Healthy Communities

The Center for Healthy Communities celebrates 25 years of bridging the gap

16996 Denise Robinow, Katherine Cauley Center for Healthy Communities 1-22-16

Like an attentive gardener, Katherine Cauley, Ph.D., sows the seeds of possibilities and cultivates partnerships that produce healthier lives.

As director of the Center for Healthy Communities, Cauley is a true servant leader, creating a nurturing environment where ideas germinate and flourish.

“The Center for Healthy Communities is dedicated to bridging the gap between higher education, health and social service professionals, human services agencies, and the communities served by these professionals and institutions,” said Cauley, who is also a professor of community health at Wright State.

For the last 25 years, the center has worked with over 200 local, state, national, and international partners to expand the health care workforce, train future health care providers through innovative community-based interdisciplinary curricula, and demonstrate new models of care and care coordination.

The center grew from a partnership among local higher educational institutions and community-based health and social service agencies in 1991, with initial fiscal support from the Kellogg Foundation, the Ohio Board of Regents, the Ohio Department of Health, Community Mutual Insurance Company, the Dayton Foundation, Wright State University, and Sinclair Community College. Funded by close to 150 external grants and contracts, the center is administratively housed within the Wright State University Boonshoft School of Medicine.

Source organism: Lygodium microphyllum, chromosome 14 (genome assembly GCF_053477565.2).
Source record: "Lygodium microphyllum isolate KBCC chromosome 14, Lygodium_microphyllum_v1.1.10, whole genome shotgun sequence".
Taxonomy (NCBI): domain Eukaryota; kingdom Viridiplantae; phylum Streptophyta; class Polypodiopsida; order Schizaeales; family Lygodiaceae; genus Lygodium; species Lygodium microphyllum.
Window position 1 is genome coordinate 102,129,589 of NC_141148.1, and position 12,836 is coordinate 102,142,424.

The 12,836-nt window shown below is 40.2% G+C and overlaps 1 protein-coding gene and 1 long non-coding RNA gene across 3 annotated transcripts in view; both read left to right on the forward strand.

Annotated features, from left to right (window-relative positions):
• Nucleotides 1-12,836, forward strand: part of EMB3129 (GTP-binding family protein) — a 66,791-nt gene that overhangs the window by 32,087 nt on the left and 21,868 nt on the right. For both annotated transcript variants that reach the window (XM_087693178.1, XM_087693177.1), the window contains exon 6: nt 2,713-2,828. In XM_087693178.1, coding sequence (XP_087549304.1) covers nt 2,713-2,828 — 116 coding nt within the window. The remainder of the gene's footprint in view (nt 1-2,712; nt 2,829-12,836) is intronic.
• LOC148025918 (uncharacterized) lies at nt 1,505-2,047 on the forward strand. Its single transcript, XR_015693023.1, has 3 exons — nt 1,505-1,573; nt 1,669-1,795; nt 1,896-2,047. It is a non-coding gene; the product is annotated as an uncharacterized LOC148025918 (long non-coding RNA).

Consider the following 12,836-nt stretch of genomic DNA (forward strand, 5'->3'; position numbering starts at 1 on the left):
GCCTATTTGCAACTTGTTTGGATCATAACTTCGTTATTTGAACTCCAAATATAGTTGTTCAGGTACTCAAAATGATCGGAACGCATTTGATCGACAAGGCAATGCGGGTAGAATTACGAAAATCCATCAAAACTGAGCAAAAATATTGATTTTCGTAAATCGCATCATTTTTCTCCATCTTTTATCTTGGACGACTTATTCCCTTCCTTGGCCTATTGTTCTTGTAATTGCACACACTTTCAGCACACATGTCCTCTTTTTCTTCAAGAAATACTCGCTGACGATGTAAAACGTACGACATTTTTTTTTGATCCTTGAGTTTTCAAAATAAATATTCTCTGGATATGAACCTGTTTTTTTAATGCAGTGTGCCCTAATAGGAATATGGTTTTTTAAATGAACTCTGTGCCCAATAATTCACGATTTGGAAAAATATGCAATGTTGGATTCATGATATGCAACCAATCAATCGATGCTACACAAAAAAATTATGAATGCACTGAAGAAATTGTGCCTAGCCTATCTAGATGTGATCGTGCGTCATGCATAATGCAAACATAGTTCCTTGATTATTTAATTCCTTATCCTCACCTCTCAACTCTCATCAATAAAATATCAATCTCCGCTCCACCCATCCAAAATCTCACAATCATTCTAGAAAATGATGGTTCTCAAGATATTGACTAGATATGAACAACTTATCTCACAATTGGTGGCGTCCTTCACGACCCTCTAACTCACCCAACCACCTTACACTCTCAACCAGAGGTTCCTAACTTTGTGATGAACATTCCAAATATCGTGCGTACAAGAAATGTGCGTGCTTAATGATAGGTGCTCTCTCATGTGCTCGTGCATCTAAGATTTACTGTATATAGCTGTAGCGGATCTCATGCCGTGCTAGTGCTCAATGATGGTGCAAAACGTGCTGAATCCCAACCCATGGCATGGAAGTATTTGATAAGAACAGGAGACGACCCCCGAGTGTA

The work of the center is rooted in both long-term and project-based partnerships. Its Community Advisory Board provides general direction for program development and implementation. Additional long-term center partnerships like the Kinship Care Coalition, the Medicaid Outreach Consortium, and the HealthLink Collaborative focus on specific patient populations and aspects of health care service delivery and finance.

Before the Center for Healthy Communities, there were no Community Health Workers (CHWs) in Dayton. CHWs are a critical link between the patient and the health care system. They help community members enroll in health insurance programs, and then connect people to needed health and social services.

The center began its CHW program in 1991, and since then the role of the CHW has evolved significantly. As a result, community colleges throughout Ohio now offer certificate programs for CHWs, and CHWs supported by the center are currently working with numerous organizations and facilities across the state.

The Center for Healthy Communities also led the charge to develop Kinship Navigators in Dayton. The Kinship Care program began in 1994, and today Kinship Navigators work with over 700 area families per year. Relative caregivers reap the benefits from the Kinship Family Fair, Kinship Kloset, and numerous support groups and education.

“Every family has a unique set of challenges that resulted in the children living with relatives and non-relatives,” explained Dionne Simmons, director of the Kinship Navigator Program. “As the Kinship Navigators are working with kinship families daily, they are reminded of the family dynamics which often create barriers for many families to access available services.” Kinship Navigators are just one piece of the puzzle that will help families obtain community services.

While community-based education has always been central to the health professions programs at Wright State, interdisciplinary and inter-institutional community-based education has been significantly expanded through the Center for Healthy Communities.